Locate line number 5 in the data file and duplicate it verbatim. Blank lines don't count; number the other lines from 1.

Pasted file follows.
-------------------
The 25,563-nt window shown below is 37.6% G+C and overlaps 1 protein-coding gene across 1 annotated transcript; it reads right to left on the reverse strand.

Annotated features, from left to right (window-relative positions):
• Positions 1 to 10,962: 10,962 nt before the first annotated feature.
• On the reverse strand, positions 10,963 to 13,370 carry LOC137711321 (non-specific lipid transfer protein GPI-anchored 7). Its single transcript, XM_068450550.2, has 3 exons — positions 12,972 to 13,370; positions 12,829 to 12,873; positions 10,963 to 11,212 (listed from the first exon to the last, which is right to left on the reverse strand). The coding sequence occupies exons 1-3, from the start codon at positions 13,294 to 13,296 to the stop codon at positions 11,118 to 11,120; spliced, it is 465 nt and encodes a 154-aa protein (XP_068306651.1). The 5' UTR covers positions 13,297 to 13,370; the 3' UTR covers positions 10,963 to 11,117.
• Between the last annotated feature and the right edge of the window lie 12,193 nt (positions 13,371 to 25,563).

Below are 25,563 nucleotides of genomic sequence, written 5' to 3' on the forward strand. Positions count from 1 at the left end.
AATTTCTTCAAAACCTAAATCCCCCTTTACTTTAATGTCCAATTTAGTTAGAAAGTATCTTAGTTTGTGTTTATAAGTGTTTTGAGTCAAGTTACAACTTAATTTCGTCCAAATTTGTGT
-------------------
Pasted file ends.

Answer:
• Between the last annotated feature and the right edge of the window lie 12,193 nt (positions 13,371 to 25,563).